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Communities innovating in rural mobility


Rural communities are inventing new shared mobility solutions, encouraged by the French Ministry of Transport.

In Louviers, a town in Normandy with 18,000 residents, the one-way street leading to the secondary and primary school was becoming more congested every morning. Looking for a solution to reduce the traffic, the regional council opened the door to a green mobility option for bringing primary school children to school, setting its sights on an unusual device called S’cool bus. This shared bike with eight seats is used to pick children up from their homes every morning and drive them the few kilometres to their school. The project has come a long way since it was set up in 2017: more than half of the 170 children from the Louviers school have now signed up to the free transport programme. The organisation running the bus has since become a fully fledged company with 12 employees and serves five new towns. Having recently won the “France Mobilités” label for innovative transport solutions, this fun, environmentally friendly solution is sure to start a trend elsewhere in France.

Encouraging innovation in rural areas

Personal cars are still the only way to get around in suburban and sparsely populated areas. In an attempt to broaden the range of transport solutions on offer and meet the needs of those without cars, France’s mobility strategy bill proposes giving local authorities far-reaching new powers in the organisation and financing of mobility services. The Ministry of Transport, under the banner of France Mobilités, has launched a call for projects to support this initiative. The approach aims to mobilise local authorities and help them deploy new solutions, such as car sharing, self-service vehicles and a revamped version of hitchhiking.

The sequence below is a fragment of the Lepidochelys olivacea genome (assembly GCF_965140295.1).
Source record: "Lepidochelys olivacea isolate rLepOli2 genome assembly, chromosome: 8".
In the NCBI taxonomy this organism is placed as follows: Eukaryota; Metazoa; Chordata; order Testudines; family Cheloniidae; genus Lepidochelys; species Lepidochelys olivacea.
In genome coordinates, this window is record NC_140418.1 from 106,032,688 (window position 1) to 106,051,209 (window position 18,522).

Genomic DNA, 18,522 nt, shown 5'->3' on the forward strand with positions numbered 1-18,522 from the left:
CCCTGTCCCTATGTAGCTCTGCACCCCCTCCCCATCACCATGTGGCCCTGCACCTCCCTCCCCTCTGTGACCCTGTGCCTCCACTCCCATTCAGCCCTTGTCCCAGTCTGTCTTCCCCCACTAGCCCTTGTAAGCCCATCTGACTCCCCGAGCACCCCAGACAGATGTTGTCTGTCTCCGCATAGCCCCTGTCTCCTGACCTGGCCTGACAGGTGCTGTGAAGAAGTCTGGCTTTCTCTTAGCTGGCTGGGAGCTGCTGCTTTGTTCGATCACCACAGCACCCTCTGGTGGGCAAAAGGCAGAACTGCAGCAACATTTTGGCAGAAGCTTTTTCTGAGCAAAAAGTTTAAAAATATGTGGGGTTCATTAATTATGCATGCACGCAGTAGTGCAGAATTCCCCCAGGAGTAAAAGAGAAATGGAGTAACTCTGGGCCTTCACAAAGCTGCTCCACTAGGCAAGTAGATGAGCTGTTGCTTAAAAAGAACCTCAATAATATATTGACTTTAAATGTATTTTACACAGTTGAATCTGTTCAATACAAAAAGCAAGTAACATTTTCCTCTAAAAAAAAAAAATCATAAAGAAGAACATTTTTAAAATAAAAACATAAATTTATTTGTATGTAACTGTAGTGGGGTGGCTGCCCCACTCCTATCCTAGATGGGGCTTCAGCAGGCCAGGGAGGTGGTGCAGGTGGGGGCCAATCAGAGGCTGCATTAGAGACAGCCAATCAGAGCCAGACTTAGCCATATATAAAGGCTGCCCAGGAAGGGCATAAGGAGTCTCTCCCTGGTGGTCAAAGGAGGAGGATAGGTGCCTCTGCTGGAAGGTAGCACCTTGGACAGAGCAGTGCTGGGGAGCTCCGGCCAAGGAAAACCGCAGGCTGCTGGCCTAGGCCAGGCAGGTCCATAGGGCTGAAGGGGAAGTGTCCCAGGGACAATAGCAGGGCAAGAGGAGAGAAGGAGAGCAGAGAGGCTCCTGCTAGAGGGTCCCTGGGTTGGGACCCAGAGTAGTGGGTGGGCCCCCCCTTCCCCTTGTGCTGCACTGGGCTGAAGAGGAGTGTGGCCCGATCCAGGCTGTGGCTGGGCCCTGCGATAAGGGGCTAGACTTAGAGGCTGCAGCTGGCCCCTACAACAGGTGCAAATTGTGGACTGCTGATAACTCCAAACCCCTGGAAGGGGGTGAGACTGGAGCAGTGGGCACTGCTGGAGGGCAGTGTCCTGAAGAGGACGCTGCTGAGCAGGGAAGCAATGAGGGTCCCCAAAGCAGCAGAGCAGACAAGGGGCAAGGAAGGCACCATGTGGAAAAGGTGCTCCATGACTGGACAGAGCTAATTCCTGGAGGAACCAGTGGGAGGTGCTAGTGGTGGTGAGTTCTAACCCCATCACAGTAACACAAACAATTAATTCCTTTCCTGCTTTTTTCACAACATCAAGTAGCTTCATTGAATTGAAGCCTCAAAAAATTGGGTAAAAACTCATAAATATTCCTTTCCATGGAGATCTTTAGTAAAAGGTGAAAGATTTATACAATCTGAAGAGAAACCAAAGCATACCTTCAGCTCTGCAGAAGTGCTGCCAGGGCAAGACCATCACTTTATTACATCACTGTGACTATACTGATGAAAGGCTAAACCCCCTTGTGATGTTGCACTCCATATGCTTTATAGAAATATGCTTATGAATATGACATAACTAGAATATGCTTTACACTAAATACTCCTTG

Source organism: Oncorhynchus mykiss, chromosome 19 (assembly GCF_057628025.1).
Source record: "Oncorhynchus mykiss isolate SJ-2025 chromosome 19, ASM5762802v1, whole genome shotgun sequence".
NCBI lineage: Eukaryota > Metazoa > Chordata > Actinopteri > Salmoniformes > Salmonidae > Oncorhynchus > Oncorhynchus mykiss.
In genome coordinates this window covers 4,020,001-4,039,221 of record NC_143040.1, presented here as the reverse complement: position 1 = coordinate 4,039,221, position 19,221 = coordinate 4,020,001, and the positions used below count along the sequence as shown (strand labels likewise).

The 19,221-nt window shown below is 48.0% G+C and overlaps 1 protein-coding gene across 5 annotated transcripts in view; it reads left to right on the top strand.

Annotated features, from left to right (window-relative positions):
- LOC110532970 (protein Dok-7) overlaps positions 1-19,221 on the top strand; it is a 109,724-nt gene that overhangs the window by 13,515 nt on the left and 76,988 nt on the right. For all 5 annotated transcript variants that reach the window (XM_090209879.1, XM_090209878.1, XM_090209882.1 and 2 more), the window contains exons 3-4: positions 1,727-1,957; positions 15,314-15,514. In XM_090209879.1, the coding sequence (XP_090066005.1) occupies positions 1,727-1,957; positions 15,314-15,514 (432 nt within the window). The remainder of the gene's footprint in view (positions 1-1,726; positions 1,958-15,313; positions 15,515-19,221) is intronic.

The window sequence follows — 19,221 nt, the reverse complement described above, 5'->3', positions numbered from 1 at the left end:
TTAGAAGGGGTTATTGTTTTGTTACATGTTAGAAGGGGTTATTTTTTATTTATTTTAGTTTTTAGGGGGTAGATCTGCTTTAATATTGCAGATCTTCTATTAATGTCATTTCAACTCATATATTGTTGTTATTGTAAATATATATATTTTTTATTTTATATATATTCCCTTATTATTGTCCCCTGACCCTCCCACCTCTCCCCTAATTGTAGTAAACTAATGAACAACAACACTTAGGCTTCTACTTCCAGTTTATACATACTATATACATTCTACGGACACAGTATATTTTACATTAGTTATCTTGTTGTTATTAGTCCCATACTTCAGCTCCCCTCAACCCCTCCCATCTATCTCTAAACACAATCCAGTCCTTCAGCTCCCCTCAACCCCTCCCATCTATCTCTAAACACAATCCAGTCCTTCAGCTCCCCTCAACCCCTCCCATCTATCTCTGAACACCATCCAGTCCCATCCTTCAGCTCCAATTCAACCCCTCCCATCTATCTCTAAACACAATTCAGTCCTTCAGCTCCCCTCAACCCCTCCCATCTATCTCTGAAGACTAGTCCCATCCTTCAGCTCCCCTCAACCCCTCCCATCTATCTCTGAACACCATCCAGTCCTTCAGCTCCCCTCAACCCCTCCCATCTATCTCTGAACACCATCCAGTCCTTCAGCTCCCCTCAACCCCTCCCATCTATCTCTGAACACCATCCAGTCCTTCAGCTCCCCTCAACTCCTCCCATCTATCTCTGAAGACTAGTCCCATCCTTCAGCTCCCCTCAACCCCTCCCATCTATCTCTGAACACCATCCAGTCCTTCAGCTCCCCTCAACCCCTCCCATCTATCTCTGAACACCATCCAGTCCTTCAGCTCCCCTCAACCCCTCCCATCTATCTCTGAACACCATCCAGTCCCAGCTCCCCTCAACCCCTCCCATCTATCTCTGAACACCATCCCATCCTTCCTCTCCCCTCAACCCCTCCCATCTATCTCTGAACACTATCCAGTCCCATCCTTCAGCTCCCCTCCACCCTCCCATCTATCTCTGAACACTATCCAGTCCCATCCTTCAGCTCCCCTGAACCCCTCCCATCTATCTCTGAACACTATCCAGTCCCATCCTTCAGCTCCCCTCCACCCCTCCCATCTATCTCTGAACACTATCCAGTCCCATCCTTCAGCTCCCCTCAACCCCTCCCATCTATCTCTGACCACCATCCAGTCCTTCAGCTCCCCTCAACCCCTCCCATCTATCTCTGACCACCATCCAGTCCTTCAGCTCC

From solo to shared

France Mobilités has also recognised an initiative in Pays du Lunévillois, a region in the country’s northeast with 159 towns and 80,000 residents. The only travel options in this sparsely populated region with an ageing population are two bus routes and an on-demand transport reservation centre. Speaking at “mobility” workshops organised to help understand daily local needs, residents said they would be happy to work together to get from A to B. A call for projects was held, and car sharing to work emerged as the leading solution. Its goal is to offer an alternative option to personal cars, making it easier for people to access employment and training. Hervé Bertrand, President of Pays du Lunévillois, believes that “we need to rise to the challenge of moving from solo to shared journeys”. To this end, the conurbation decided to call on Klaxit, the French leader in commuter car sharing. The start-up works with local businesses, the Baccarat crystal manufacturer, Lunéville Hospital and even supermarkets, making employers ambassadors of the service among their staff.

Besides the platform’s promise to “put the magic back into daily travel”, its most attractive feature is its pricing structure, which offers users genuine savings. In these rural areas, people often live 30 to 40 kilometres away from their work. Given that each passenger contributes 10 cents per kilometre, the car owner can make up to €8 in one journey. The conurbation has committed to reducing these costs to encourage passengers to get on board, using the transport contribution paid by local companies to subsidise shared journeys made via the Klaxit platform so that passengers only pay one euro for trips under 40 kilometres.

The Grand Est Mobilis project, like many other initiatives supported by France Mobilités, will help to reinvent rural mobility. At the same time, the French government has set up a collaborative platform for these types of local initiatives, connecting project leaders and helping them roll out these new solutions.

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